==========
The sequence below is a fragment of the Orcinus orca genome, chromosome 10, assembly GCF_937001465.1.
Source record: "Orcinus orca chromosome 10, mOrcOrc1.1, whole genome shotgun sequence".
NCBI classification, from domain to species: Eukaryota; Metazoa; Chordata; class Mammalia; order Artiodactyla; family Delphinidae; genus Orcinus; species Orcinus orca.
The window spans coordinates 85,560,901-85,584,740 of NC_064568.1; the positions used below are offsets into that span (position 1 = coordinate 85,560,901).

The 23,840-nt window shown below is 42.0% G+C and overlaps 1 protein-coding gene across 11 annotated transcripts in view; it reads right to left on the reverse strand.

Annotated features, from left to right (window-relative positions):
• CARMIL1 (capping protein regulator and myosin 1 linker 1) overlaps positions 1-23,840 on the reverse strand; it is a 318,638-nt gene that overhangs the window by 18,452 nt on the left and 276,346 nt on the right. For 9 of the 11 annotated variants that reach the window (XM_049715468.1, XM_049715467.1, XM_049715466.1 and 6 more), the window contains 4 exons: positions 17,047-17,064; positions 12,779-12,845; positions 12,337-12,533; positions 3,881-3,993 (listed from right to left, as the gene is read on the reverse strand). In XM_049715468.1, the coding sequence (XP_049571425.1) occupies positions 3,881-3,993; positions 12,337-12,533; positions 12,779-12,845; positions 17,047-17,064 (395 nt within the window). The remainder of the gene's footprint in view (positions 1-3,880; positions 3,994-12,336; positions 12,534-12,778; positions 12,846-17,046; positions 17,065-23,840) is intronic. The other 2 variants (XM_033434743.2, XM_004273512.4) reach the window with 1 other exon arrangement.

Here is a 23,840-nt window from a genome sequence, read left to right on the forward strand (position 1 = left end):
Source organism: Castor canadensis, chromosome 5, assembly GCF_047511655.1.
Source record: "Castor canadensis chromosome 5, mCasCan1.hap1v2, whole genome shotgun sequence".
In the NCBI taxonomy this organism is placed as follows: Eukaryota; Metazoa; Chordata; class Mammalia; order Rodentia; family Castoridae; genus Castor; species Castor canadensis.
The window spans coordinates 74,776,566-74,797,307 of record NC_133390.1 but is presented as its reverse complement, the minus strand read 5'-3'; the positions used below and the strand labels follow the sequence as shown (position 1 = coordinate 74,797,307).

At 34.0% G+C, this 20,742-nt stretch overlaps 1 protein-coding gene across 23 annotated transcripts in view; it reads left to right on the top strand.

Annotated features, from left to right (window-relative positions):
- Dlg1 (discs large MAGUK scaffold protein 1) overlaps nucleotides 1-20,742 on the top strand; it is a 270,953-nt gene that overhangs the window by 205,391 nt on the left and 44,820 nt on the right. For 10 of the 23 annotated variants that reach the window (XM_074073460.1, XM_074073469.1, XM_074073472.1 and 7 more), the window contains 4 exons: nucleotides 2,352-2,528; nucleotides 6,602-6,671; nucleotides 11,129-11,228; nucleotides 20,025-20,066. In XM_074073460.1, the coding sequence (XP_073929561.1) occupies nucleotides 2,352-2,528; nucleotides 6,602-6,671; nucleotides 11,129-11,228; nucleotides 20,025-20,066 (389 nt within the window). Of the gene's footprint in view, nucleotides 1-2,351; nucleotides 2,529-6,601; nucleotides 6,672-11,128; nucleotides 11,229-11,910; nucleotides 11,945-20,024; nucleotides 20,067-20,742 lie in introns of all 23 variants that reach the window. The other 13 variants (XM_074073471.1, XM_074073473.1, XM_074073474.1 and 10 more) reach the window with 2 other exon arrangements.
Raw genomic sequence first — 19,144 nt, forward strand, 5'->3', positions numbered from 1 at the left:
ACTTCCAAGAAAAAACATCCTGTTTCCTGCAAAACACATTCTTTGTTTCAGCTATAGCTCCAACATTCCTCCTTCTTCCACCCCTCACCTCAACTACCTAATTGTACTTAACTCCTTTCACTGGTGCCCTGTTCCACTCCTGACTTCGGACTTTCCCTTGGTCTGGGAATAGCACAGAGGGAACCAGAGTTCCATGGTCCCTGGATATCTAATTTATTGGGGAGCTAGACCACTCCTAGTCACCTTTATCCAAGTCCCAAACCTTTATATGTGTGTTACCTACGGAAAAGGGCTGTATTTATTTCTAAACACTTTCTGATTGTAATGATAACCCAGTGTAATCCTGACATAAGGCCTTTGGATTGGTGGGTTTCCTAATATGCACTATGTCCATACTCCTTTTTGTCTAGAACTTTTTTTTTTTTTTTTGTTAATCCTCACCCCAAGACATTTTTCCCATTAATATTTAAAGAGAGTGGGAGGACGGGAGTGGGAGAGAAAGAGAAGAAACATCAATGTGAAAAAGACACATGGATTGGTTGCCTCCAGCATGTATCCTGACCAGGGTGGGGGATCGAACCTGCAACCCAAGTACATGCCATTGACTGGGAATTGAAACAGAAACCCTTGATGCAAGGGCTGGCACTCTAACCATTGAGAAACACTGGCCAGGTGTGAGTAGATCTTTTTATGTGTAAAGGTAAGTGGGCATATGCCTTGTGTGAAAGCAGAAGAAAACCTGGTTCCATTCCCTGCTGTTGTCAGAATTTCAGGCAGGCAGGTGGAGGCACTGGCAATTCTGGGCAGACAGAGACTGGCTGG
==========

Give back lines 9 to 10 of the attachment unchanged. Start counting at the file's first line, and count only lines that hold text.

Source organism: Castor canadensis, chromosome 5, assembly GCF_047511655.1.
Source record: "Castor canadensis chromosome 5, mCasCan1.hap1v2, whole genome shotgun sequence".